What’s new under the sun? Cloud computing. It’s the notion that one ought not care which computer or computers do your computing work for you, as long as that work gets done to your own satisfaction. In principle, it’s a pretty good idea. After all, it’s the final product of your computing that you care about, not how it gets done. But as ever, the devil is in the details.
There are three obvious issues: coordination of data among multiple devices, data security, and obsolescence.
The newest of these issues, arises from the ownership of multiple devices. If a person has a smart phone, a tablet, a work computer, and a home computer, how does one coordinate all the data among all these devices? Since each device can talk to centralized devices across the internet, it makes sense to use such devices to coordinate data. The solution is to provide each user with a centralized account which runs a rule based engine that manages how information moves from one device to the other. There is much to think about in the implementation of such an engine, but all the functionality can be defined and implemented in one centralized location. Problem solved.
The two remaining issues are more problematic. One is data security. It’s a big topic that gets a lot of attention. The fundamental issue is that if all one’s data lives on one’s own devices and if one takes adequate precautions, that data stays private. The counter argument is that because cloud computing depends on data security, companies that offer cloud computing services can actually provide much higher levels of data security than does the average user with a home computer and an internet connection.
There are lots of arguments on either side of the issue, and it is possible that there might be more than one good answer. Sometimes a central location is best, provided it is effectively guarded. Occasionally local storage might be much safer. The nature of your security needs depends on the nature of your data. Back in the 1980’s when I first started thinking about these issues a friend said, “If you want foolproof data security, keep your data in a device that has no physical connection to any public network.” In other words, if you don’t want someone to gain control of your nuclear reactor, make it physically impossible for someone to login remotely.
The second issue gets no attention, but deserves to get a lot more. Durability of function. The opposite of instant obsolescence. Cloud computing, implemented badly, can lead to things not working that once did. And that’s bad.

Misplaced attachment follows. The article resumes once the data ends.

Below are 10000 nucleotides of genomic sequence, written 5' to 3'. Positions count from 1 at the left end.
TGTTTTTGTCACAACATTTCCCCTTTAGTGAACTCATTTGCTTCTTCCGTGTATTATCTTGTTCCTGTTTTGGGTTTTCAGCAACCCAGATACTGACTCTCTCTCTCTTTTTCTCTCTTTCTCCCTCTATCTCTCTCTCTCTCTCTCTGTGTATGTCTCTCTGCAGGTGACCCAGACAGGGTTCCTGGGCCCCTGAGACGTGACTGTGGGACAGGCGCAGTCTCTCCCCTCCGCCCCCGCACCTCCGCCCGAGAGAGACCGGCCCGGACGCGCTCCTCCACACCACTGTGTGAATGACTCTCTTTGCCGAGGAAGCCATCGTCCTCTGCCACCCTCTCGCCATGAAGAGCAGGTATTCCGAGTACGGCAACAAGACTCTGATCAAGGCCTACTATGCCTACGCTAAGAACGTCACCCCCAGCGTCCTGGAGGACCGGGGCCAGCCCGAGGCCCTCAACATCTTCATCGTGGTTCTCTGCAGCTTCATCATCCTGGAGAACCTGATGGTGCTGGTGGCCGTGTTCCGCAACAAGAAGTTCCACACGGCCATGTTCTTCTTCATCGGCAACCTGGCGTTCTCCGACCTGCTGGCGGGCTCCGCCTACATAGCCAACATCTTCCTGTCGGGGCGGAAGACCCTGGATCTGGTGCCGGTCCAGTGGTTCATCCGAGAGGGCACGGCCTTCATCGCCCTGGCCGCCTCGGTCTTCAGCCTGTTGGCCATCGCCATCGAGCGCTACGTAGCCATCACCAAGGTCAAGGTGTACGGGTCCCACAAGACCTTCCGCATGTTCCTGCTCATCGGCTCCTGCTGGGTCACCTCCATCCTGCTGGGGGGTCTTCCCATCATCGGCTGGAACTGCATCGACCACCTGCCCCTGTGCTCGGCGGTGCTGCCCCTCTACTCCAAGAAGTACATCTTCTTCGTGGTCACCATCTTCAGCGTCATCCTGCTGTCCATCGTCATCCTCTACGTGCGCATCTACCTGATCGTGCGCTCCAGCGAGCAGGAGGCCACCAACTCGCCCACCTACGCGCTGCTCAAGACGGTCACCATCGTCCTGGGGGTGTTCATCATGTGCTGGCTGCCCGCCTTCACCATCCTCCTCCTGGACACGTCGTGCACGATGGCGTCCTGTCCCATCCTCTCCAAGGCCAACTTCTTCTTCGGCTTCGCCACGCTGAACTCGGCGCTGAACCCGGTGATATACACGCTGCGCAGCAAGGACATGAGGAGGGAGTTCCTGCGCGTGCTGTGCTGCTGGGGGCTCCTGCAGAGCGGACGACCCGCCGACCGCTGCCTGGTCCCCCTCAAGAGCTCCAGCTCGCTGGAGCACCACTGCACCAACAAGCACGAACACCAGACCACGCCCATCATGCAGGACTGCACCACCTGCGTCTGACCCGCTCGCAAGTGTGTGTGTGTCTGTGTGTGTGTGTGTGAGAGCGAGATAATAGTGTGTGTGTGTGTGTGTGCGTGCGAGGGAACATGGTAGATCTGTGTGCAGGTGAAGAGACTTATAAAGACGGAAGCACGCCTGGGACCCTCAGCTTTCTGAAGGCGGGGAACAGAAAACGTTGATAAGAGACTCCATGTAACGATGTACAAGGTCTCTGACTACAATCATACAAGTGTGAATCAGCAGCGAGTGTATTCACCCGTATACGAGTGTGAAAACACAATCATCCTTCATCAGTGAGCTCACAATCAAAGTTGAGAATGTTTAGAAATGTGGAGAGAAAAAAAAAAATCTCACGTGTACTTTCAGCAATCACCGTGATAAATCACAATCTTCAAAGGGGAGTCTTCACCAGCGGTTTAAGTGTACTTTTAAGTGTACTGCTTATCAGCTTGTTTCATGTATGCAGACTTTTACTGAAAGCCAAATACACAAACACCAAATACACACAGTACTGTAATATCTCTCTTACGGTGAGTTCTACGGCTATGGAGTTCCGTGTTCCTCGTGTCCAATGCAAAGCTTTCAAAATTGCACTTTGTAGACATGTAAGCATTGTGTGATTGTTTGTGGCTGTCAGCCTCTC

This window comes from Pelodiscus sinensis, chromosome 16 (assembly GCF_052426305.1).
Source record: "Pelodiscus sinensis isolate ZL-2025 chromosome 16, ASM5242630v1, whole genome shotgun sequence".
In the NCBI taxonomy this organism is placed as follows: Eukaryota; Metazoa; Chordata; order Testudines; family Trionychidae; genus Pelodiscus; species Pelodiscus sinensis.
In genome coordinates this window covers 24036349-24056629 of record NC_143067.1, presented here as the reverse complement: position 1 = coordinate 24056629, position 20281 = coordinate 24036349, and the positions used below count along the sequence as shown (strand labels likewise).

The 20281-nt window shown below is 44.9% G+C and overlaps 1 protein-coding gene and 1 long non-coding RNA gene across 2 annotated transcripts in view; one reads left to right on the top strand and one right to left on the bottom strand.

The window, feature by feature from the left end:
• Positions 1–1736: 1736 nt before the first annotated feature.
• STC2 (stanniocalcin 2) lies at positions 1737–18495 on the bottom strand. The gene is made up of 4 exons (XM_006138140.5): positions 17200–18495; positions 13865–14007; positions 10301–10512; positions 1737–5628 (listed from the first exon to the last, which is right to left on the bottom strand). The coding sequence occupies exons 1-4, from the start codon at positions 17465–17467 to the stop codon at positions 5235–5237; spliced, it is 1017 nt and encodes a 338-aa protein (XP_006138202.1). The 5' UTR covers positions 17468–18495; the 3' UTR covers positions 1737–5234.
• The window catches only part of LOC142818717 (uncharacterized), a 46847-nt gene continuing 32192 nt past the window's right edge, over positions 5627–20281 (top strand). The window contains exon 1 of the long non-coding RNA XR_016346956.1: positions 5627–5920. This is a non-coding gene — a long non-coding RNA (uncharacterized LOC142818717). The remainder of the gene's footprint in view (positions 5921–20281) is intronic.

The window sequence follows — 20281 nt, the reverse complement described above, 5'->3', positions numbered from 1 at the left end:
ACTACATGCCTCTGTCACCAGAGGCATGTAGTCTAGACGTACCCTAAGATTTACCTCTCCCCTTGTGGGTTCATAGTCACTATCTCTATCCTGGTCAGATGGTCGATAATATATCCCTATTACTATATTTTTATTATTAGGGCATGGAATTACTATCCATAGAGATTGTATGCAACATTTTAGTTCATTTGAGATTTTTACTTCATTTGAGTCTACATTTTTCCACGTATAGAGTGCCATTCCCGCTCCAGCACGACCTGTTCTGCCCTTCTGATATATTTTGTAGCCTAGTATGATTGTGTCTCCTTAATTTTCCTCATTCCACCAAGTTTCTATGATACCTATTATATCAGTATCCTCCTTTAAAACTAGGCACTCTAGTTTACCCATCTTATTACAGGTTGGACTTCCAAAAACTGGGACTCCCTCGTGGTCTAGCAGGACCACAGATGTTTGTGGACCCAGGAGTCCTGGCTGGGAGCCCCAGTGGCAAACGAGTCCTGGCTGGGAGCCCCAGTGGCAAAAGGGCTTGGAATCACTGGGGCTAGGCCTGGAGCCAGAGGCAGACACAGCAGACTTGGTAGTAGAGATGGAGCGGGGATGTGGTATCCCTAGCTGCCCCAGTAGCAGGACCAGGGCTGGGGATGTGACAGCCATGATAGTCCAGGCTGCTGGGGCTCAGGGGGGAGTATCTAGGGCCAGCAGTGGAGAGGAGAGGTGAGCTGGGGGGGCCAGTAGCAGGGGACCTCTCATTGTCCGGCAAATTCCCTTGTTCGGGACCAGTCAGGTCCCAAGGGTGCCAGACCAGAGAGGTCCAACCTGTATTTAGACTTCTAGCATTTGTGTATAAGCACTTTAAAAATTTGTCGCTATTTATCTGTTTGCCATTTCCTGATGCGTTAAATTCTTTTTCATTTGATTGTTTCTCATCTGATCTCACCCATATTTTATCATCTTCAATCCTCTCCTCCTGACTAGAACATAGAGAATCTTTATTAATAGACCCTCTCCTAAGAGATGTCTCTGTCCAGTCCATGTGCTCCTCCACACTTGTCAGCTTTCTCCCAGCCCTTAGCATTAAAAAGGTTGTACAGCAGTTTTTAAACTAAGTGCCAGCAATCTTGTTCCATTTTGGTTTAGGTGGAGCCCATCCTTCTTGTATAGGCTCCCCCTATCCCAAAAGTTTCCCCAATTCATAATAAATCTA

Many years ago I started making a wall calendar for my wife. I used Adobe Illustrator to make 31 day templates for seven types of months, then edited them with the month’s name then deleted extraneous days. Then I’d type in text for special events like anniversaries and birthdays. Next, I’d use a color printer to print photos from the year’s events. Finally, I’d assemble everything. It was a painstaking process that often took two or three hours. My wife loved the product and has asked for a calendar each of the last ten years. Four years ago when I discovered Shutterfly I was pleased with how quickly I could put together a calendar. The quality of the photos was almost as good as those I printed. And once I had entered everyone’s birthdays, the system remembered them from year to year. The whole process was easier and faster.
That’s a problem. When one purchases a computer and the software necessary to cope with one’s own particular computing tasks, so long as the hardware functions the tasks get done. I still have Adobe Illustrator and a color printer, so I could still do this the hard way, even though I have used “the cloud” for many years. However, when one purchases a computer and uses software that lives in the cloud, whether the software works is a matter of chance. If a software designer makes an “improvement” that causes the solution to become unavailable to your computer, you must either stop using the service or buy a new computer. That’s not okay.
Imagine buying a new car not knowing whether it would be completely barred from all roads and public thoroughfares next year. What if it could travel in east and southbound lanes but not in west or northbound ones? Or what if it could go everywhere but within the ten mile radius of your house? It’s a crazy idea. But that’s how cloud computing can work. If one is to spend to buy an expensive new car, one expects to be able to drive it pretty much anywhere. And if one buys a new computer to perform specific tasks, one does not expect those tasks to become unavailable for simple, arbitrary reasons.
That’s a special hazard of cloud computing.
One could argue that the whole issue of new features not running on old platforms is an old issue. It’s not new to cloud computing. Ever since the first Apple II was made obsolete by the first Mac new features in new operating systems have made older computing hardware and software less useful by comparison. The problem is almost ubiquitous for web designers. How does one design web sites using the best newfangled tools without causing people with trailing-edge browsers to lose functionality? What about all those iPad users who don’t have access to Flash?
It is one thing to cause a user to wish for features and functions he did not previously imagine and use this as leverage on his wallet. It is quite another to promise and deliver on one set of features, then later to render them inoperable on older equipment but operable on newer equipment. And to do so in the name of “improvement.” The former is the brisk cadence of a market-driven economy to which we march. The latter is a form of extortion. Fine as the line might be, it must be drawn.